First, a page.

[House Hearing, 106 Congress]
[From the U.S. Government Publishing Office]




                               BEFORE THE

                              COMMITTEE ON
                        INTERNATIONAL RELATIONS
                        HOUSE OF REPRESENTATIVES

                       ONE HUNDRED SIXTH CONGRESS

                             FIRST SESSION


                            October 27, 1999


                           Serial No. 106-81


    Printed for the use of the Committee on International Relations

 Available via the World Wide Web: http://www.house.gov/international 


63-194 CC                   WASHINGTON : 2000


                 BENJAMIN A. GILMAN, New York, Chairman
WILLIAM F. GOODLING, Pennsylvania    SAM GEJDENSON, Connecticut
JAMES A. LEACH, Iowa                 TOM LANTOS, California
HENRY J. HYDE, Illinois              HOWARD L. BERMAN, California
DOUG BEREUTER, Nebraska              GARY L. ACKERMAN, New York
DAN BURTON, Indiana                      Samoa
ELTON GALLEGLY, California           MATTHEW G. MARTINEZ, California
ILEANA ROS-LEHTINEN, Florida         DONALD M. PAYNE, New Jersey
CASS BALLENGER, North Carolina       ROBERT MENENDEZ, New Jersey
DONALD A. MANZULLO, Illinois         CYNTHIA A. McKINNEY, Georgia
EDWARD R. ROYCE, California          ALCEE L. HASTINGS, Florida
PETER T. KING, New York              PAT DANNER, Missouri
STEVE CHABOT, Ohio                   EARL F. HILLIARD, Alabama
    Carolina                         ROBERT WEXLER, Florida
MATT SALMON, Arizona                 STEVEN R. ROTHMAN, New Jersey
AMO HOUGHTON, New York               JIM DAVIS, Florida
TOM CAMPBELL, California             EARL POMEROY, North Dakota
JOHN M. McHUGH, New York             WILLIAM D. DELAHUNT, Massachusetts
KEVIN BRADY, Texas                   GREGORY W. MEEKS, New York
RICHARD BURR, North Carolina         BARBARA LEE, California
PAUL E. GILLMOR, Ohio                JOSEPH CROWLEY, New York
GEORGE RADANOVICH, California        JOSEPH M. HOEFFEL, Pennsylvania
                    Richard J. Garon, Chief of Staff
          Kathleen Bertelsen Moazed, Democratic Chief of Staff
                           Mark Kirk, Counsel
              Peter T. Brookes, Professional Staff Member
                   Joan I. O'Donnell, Staff Associate

                            C O N T E N T S



The Honorable Tony P. Hall, a Representative in Congress from 
  Ohio...........................................................     4
Mr. Benjamin Nelson, Director, International Relations and Trade, 
  National Security and International Affairs Division, General 
  Accounting Office..............................................    21
Ms. Gary L. Jones, Associate Director for Energy, Resources and 
  Science, Community and Economic Development Division, General 
  Accounting Office..............................................    23
Dr. Nicholas Eberstadt, Visiting Scholar, American Enterprise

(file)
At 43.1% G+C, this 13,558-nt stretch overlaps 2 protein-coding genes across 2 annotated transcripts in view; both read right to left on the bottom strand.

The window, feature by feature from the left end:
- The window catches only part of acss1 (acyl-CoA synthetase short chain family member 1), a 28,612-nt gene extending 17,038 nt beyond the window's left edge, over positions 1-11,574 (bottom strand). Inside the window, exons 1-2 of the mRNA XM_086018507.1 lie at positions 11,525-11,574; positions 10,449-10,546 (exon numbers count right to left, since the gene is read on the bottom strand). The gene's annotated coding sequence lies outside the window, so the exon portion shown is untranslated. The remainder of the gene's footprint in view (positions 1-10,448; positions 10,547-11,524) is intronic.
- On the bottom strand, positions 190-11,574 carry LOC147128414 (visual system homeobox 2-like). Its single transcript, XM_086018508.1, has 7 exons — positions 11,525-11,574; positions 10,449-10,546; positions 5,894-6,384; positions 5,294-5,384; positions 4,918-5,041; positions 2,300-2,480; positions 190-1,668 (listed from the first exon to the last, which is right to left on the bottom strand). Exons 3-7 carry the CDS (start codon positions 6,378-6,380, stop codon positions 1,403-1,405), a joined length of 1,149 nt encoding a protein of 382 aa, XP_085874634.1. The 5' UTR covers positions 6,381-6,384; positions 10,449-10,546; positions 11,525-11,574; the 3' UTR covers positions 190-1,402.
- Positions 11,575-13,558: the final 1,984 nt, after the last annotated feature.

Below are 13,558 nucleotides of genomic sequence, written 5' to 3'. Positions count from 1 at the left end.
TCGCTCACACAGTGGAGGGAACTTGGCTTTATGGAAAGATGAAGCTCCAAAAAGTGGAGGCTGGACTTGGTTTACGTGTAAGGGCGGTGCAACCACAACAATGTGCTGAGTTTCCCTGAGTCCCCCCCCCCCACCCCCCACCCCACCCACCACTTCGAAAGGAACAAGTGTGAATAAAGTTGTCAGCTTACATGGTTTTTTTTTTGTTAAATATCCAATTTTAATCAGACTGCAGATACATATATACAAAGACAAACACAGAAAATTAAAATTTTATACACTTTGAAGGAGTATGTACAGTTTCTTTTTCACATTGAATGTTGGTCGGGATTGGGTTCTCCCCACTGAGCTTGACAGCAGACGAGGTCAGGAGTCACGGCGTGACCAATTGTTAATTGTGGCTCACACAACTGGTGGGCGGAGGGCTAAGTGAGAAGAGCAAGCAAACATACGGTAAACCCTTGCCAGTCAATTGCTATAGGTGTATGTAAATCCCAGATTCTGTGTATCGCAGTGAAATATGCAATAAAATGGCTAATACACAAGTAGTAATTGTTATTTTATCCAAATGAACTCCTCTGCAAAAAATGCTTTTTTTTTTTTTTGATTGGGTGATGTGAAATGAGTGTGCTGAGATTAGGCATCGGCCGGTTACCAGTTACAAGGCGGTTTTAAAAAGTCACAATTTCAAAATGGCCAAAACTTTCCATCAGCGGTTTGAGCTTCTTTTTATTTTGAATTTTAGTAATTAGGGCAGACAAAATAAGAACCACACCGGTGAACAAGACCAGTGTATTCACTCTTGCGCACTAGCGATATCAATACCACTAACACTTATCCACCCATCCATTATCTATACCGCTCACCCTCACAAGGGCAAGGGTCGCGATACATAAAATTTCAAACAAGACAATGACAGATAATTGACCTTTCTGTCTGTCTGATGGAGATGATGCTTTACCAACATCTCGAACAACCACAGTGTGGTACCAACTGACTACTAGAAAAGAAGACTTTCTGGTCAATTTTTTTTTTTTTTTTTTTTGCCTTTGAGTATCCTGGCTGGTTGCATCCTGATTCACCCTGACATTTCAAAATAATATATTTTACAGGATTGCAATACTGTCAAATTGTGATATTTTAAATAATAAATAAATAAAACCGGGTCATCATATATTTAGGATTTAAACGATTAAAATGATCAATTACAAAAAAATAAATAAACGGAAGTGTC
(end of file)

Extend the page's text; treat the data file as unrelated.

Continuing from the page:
Institute......................................................    41
Mr. Joseph S. Bermudez, Jr., Senior Analyst, Jane's Intelligence 
  Review.........................................................    43
Ms. Nancy Lindborg, Executive Vice President, Mercy Corps 
  International..................................................    45


Prepared statements:

     The Honorable Benjamin A. Gilman, a Representative in 
      Congress from New York and Chairman, House Committee on 
      International Realations...................................    54
    Rep. Tony P. Hall............................................    56
    Mr. Benjamin F. Nelson.......................................    63
    Ms. Gary L. Jones............................................    74
    Mr. Joseph S. Bermudez, Jr...................................    86
    Ms. Nancy Lindborg...........................................    95

Additional material:

    ``Light Water Reactors and Nuclear Weapons in North Korea: 
      Let's Be Fair With Our Comparisons submitted by Rep. Tony 
      P. Hall....................................................    99



                      Wednesday, October 27, 1999

                  House of Representatives,
              Committee on International Relations,
                                           Washington, D.C.
    The Committee met, pursuant to notice, at 10:05 a.m. in 
room 2172, Rayburn House Office Building, Hon. Benjamin A. 
Gilman (Chairman of the Committee) Presiding.
    Chairman Gilman. The Committee will come to order.
    Today, the Committee will hold the second in a series of 
hearings this month on our Nation's policy toward North Korea. 
Today's hearing will focus on U.S. aid to the DPRK, the missile 
threat and North Korea's future. We are pleased to have 
gathered a distinguished group of witnesses to discuss these 
    Five years ago, our Nation embarked on a massive assistance 
program for North Korea. Today, the DPRK stands as the No. 1 
recipient of our Nation's assistance to East Asia. Total aid, 
including food assistance, is valued at over $645 million since 
1995. That figure is expected to exceed $1 billion next year.
    The American people may not be fully aware of the true 
scale of this massive aid program. Today, our Nation and our 
partners in the Korean Peninsula Energy Development 
Organization, known as KEDO, provide at least 45 percent of 
North Korea's heavy fuel oil needs. Our Nation also provides 
over 80 percent of the internationally donated food aid to 
North Korea. In sum, we feed one out of every three North 
    There is a growing concern in the Congress about our policy 
toward North Korea. As U.S. assistance is growing, so is the 
range of their missiles. It is now believed that two types of